MADISON, Wis. (AP) — Wisconsin Gov. Tony Evers was scheduled to meet with legislative leaders on Monday to discuss the next steps in Wisconsin’s response to the coronavirus pandemic, in a rare gathering of top Republicans and Democrats as pressure builds to more rapidly reopen the state’s economy.

The late afternoon meeting comes the day before the Wisconsin Supreme Court was scheduled to hear oral arguments in a case brought by the Republican legislative leaders seeking to block Evers’ “safer at home” order that is slated to run until May 26. Both Evers and Republican Assembly leaders expressed a willingness on Friday to meet.

Evers and Republicans have said they want to work together on the state’s virus response plan, but Republicans have been increasingly critical of Evers’ approach to the COVID-19 crisis. Republicans, along with the state chamber of commerce, have been pushing for a more rapid reopening of the state, including possibly easing restrictions more rapidly in areas not as affected by the virus.

Evers last week criticized Republicans for not coming forward with their own plan.

“I have a plan and they sued me,” Evers said on WTMJ-AM. “If they have a plan, I’d be glad to sit down and talk with them.”

On Friday, Assembly Republican leaders sent Evers a letter asking for a two-hour meeting.

“We would like to discuss a targeted and regional way to safely reopen businesses; it doesn’t make sense to treat Superior the same as Milwaukee,” they wrote.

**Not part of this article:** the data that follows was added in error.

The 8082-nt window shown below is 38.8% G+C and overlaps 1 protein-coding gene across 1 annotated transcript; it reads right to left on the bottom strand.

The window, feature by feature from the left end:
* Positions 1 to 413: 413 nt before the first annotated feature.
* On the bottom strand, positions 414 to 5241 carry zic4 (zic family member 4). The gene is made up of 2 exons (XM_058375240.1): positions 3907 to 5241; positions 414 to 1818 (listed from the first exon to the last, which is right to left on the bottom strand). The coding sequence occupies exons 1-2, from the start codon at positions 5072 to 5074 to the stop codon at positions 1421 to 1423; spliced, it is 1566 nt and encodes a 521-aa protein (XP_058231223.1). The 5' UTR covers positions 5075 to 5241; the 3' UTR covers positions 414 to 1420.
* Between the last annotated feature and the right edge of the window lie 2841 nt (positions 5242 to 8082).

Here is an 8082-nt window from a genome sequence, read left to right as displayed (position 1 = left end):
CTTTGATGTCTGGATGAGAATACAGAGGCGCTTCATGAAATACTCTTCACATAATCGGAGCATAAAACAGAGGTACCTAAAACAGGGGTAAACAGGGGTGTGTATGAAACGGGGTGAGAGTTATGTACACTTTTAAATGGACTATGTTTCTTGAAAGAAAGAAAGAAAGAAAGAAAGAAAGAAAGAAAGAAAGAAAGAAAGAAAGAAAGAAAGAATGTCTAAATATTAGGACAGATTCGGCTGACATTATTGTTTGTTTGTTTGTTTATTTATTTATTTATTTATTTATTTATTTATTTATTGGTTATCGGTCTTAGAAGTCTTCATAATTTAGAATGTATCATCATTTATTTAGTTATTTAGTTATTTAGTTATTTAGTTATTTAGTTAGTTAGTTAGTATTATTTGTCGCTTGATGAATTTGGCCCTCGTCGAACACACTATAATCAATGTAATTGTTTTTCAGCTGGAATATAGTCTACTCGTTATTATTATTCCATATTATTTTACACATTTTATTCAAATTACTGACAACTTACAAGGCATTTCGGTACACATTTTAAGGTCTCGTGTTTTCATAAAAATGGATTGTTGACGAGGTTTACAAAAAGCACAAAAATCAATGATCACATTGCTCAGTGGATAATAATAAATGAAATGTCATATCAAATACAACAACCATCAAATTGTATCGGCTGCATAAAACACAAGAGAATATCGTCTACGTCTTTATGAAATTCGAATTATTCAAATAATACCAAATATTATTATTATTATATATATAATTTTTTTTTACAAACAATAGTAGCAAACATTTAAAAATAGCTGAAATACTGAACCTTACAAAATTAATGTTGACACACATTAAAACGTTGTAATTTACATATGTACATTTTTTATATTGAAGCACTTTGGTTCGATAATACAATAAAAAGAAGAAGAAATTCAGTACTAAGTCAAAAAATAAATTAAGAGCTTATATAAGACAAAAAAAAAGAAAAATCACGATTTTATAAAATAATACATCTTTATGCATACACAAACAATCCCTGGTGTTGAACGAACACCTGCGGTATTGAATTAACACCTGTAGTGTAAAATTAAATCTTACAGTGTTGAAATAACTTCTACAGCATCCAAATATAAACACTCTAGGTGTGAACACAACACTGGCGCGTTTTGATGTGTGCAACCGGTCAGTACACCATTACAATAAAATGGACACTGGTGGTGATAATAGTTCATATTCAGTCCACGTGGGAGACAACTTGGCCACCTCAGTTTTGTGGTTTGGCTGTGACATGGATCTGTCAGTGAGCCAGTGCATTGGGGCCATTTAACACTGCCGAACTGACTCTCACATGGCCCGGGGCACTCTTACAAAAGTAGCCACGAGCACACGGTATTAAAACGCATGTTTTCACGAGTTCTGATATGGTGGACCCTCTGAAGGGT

Evers has loosened numerous restrictions in recent days, after he extended the order. Last week, 34 state parks that had been closed for three weeks were allowed to reopen and Evers also permitted businesses able to offer contact-less curbside services to reopen. However, bars and restaurants remain closed other than for carry out or delivery, and all schools are closed through the remainder of the academic year.

The meeting Monday was to include Evers; Republican Assembly Speaker Robin Vos; Republican Senate Majority Leader Scott Fitzgerald; Democratic Assembly Minority Leader Gordon Hintz; and Democratic Senate Minority Leader Janet Bewly.

To date, 339 people have died from COVID-19 in Wisconsin and the state has had nearly 8,000 confirmed cases, according to the state Department of Health Services. The actual number of infections is thought to be far higher, though, because many people have not been tested and studies suggest that people can be infected without feeling sick.

Evers’ reopening plan calls for a loosening of restrictions after a 14-day downward trend in positive cases as a percentage of total tests. There has been no clear trend over the past seven days. Positive cases were 11.1% of all tests on Sunday, which was up from 10.3% the day before.

For most people, the coronavirus causes mild or moderate symptoms, such as fever and cough that clear up in two to three weeks. For some, especially older adults and people with existing health problems, it can cause more severe illness, including pneumonia.

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